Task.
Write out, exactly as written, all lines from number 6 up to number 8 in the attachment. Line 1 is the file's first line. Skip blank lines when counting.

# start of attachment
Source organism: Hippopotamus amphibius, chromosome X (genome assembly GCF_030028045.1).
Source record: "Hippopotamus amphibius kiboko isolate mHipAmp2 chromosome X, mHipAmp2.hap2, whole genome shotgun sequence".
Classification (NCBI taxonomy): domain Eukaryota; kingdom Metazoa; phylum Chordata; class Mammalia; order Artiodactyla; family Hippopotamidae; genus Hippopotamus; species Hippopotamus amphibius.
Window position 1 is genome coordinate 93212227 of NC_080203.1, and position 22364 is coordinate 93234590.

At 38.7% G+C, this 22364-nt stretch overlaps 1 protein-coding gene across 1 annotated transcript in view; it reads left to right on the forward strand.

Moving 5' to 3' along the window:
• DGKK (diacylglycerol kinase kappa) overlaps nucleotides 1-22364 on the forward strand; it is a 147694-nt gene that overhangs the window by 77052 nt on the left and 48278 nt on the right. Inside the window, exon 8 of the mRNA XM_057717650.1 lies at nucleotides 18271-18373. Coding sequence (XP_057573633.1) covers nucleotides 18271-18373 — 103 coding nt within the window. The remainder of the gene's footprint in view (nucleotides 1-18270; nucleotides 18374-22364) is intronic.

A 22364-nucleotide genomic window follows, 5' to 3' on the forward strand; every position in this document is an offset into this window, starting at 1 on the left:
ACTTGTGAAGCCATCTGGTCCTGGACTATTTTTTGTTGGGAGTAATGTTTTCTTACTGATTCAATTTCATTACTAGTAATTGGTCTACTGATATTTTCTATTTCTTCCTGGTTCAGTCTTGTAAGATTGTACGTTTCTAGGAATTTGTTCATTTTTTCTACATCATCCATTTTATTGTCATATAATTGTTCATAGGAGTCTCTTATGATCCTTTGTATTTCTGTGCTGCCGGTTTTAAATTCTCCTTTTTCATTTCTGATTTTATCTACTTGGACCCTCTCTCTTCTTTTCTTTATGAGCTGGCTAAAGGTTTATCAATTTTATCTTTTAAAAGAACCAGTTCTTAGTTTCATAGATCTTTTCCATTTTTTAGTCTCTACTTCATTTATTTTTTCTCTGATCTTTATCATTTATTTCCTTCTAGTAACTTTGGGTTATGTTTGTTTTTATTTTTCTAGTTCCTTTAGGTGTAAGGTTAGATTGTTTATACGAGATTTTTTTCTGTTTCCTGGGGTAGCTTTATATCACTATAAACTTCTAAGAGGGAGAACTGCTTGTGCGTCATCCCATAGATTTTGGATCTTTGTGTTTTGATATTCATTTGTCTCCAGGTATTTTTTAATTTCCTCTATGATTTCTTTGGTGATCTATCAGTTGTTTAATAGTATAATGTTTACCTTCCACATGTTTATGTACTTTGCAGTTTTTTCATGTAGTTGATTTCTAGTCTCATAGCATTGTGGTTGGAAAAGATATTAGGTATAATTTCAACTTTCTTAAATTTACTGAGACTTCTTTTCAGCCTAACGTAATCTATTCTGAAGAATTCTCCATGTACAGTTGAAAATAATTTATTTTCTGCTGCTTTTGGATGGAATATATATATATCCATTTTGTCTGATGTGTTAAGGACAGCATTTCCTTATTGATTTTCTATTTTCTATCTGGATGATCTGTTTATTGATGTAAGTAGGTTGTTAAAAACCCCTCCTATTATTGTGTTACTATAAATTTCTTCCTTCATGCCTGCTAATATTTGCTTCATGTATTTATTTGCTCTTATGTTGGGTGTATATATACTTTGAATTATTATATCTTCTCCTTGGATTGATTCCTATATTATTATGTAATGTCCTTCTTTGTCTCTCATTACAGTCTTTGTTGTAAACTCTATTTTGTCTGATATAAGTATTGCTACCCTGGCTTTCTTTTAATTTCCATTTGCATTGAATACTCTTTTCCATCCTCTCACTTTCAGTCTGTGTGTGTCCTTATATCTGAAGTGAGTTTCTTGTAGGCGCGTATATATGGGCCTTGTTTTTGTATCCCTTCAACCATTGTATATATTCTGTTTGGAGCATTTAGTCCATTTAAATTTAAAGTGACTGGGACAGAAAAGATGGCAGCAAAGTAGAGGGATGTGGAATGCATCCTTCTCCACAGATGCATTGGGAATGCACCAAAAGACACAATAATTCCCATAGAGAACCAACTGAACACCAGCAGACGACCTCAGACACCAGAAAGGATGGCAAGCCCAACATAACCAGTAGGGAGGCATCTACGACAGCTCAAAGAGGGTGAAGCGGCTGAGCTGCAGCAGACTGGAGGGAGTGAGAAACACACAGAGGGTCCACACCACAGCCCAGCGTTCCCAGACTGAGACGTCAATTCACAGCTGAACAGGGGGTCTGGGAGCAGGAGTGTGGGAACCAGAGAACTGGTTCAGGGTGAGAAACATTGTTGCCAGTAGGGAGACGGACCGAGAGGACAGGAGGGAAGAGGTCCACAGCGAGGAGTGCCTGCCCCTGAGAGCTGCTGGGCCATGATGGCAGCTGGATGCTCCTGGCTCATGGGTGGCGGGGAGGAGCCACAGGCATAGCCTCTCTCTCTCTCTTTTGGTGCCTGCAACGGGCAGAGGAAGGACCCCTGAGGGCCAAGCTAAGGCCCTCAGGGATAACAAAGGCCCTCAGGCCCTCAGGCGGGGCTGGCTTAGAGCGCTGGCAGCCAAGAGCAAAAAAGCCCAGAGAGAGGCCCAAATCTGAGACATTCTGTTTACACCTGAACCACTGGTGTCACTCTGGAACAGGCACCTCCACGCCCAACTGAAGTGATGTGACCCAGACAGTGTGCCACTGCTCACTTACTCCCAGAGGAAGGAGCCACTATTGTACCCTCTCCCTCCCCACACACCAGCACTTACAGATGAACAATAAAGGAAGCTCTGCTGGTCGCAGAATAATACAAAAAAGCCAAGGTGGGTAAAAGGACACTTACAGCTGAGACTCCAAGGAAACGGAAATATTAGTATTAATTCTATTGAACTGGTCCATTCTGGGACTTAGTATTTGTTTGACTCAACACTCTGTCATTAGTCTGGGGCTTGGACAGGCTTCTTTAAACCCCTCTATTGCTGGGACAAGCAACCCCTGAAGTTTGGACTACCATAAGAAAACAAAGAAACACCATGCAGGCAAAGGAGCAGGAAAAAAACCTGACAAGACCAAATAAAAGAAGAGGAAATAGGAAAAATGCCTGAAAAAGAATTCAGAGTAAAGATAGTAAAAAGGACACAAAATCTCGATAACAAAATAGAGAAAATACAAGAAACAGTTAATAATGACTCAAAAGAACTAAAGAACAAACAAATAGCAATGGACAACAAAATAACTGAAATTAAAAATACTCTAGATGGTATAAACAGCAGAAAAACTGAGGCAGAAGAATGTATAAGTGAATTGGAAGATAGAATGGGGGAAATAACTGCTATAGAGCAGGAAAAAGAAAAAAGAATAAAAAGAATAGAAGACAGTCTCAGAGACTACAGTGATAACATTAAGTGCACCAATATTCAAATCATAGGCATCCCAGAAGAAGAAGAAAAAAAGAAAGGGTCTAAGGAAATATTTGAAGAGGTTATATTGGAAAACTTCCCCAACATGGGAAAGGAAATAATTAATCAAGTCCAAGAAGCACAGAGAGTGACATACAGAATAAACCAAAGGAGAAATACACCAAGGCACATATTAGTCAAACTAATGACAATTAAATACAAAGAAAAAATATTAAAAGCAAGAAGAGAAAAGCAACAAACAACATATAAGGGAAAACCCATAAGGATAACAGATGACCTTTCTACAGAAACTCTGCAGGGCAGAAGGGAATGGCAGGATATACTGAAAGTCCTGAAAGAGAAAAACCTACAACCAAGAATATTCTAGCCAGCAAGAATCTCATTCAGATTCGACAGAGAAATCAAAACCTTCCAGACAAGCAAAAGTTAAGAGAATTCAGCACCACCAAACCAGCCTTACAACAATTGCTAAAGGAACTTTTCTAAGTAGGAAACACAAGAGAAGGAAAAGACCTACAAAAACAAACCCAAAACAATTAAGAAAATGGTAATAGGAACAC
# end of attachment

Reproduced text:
Moving 5' to 3' along the window:
• DGKK (diacylglycerol kinase kappa) overlaps nucleotides 1-22364 on the forward strand; it is a 147694-nt gene that overhangs the window by 77052 nt on the left and 48278 nt on the right. Inside the window, exon 8 of the mRNA XM_057717650.1 lies at nucleotides 18271-18373. Coding sequence (XP_057573633.1) covers nucleotides 18271-18373 — 103 coding nt within the window. The remainder of the gene's footprint in view (nucleotides 1-18270; nucleotides 18374-22364) is intronic.

A 22364-nucleotide genomic window follows, 5' to 3' on the forward strand; every position in this document is an offset into this window, starting at 1 on the left: